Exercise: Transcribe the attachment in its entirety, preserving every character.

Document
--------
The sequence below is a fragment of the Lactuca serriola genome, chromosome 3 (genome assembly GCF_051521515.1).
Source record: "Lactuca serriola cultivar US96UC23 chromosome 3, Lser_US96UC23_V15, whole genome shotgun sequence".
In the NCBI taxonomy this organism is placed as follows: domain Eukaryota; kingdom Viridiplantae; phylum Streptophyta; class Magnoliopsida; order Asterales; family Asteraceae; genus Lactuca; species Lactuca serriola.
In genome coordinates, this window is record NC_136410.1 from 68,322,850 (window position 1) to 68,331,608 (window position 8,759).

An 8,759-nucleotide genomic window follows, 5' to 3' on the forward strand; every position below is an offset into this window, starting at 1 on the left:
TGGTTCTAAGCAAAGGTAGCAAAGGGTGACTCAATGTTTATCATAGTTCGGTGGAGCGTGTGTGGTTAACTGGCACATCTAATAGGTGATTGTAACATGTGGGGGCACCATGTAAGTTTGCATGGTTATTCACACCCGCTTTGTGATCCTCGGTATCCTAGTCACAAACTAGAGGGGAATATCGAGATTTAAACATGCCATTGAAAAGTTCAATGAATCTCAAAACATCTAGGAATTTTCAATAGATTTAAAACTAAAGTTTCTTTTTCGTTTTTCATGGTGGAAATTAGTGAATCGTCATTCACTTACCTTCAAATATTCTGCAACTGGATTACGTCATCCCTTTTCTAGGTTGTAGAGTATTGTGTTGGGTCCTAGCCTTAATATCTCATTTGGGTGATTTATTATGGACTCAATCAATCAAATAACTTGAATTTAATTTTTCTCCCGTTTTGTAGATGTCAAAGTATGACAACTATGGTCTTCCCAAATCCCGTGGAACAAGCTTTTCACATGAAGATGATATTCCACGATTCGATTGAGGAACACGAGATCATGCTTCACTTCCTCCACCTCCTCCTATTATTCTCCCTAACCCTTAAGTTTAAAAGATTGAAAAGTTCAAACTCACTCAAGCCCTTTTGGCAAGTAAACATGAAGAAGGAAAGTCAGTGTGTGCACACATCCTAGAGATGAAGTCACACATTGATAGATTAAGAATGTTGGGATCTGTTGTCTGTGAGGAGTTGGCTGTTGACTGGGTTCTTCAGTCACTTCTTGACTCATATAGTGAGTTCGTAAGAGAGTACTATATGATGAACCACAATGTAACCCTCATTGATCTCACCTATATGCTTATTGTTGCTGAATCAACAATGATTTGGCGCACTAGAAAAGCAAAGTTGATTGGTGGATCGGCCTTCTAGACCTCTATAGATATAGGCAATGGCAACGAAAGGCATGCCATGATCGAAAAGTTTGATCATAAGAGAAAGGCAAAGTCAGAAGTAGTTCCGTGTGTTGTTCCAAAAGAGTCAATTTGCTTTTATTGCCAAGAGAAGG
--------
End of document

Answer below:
The sequence below is a fragment of the Lactuca serriola genome, chromosome 3 (genome assembly GCF_051521515.1).
Source record: "Lactuca serriola cultivar US96UC23 chromosome 3, Lser_US96UC23_V15, whole genome shotgun sequence".
In the NCBI taxonomy this organism is placed as follows: domain Eukaryota; kingdom Viridiplantae; phylum Streptophyta; class Magnoliopsida; order Asterales; family Asteraceae; genus Lactuca; species Lactuca serriola.
In genome coordinates, this window is record NC_136410.1 from 68,322,850 (window position 1) to 68,331,608 (window position 8,759).

An 8,759-nucleotide genomic window follows, 5' to 3' on the forward strand; every position below is an offset into this window, starting at 1 on the left:
TGGTTCTAAGCAAAGGTAGCAAAGGGTGACTCAATGTTTATCATAGTTCGGTGGAGCGTGTGTGGTTAACTGGCACATCTAATAGGTGATTGTAACATGTGGGGGCACCATGTAAGTTTGCATGGTTATTCACACCCGCTTTGTGATCCTCGGTATCCTAGTCACAAACTAGAGGGGAATATCGAGATTTAAACATGCCATTGAAAAGTTCAATGAATCTCAAAACATCTAGGAATTTTCAATAGATTTAAAACTAAAGTTTCTTTTTCGTTTTTCATGGTGGAAATTAGTGAATCGTCATTCACTTACCTTCAAATATTCTGCAACTGGATTACGTCATCCCTTTTCTAGGTTGTAGAGTATTGTGTTGGGTCCTAGCCTTAATATCTCATTTGGGTGATTTATTATGGACTCAATCAATCAAATAACTTGAATTTAATTTTTCTCCCGTTTTGTAGATGTCAAAGTATGACAACTATGGTCTTCCCAAATCCCGTGGAACAAGCTTTTCACATGAAGATGATATTCCACGATTCGATTGAGGAACACGAGATCATGCTTCACTTCCTCCACCTCCTCCTATTATTCTCCCTAACCCTTAAGTTTAAAAGATTGAAAAGTTCAAACTCACTCAAGCCCTTTTGGCAAGTAAACATGAAGAAGGAAAGTCAGTGTGTGCACACATCCTAGAGATGAAGTCACACATTGATAGATTAAGAATGTTGGGATCTGTTGTCTGTGAGGAGTTGGCTGTTGACTGGGTTCTTCAGTCACTTCTTGACTCATATAGTGAGTTCGTAAGAGAGTACTATATGATGAACCACAATGTAACCCTCATTGATCTCACCTATATGCTTATTGTTGCTGAATCAACAATGATTTGGCGCACTAGAAAAGCAAAGTTGATTGGTGGATCGGCCTTCTAGACCTCTATAGATATAGGCAATGGCAACGAAAGGCATGCCATGATCGAAAAGTTTGATCATAAGAGAAAGGCAAAGTCAGAAGTAGTTCCGTGTGTTGTTCCAAAAGAGTCAATTTGCTTTTATTGCCAAGAGAAGG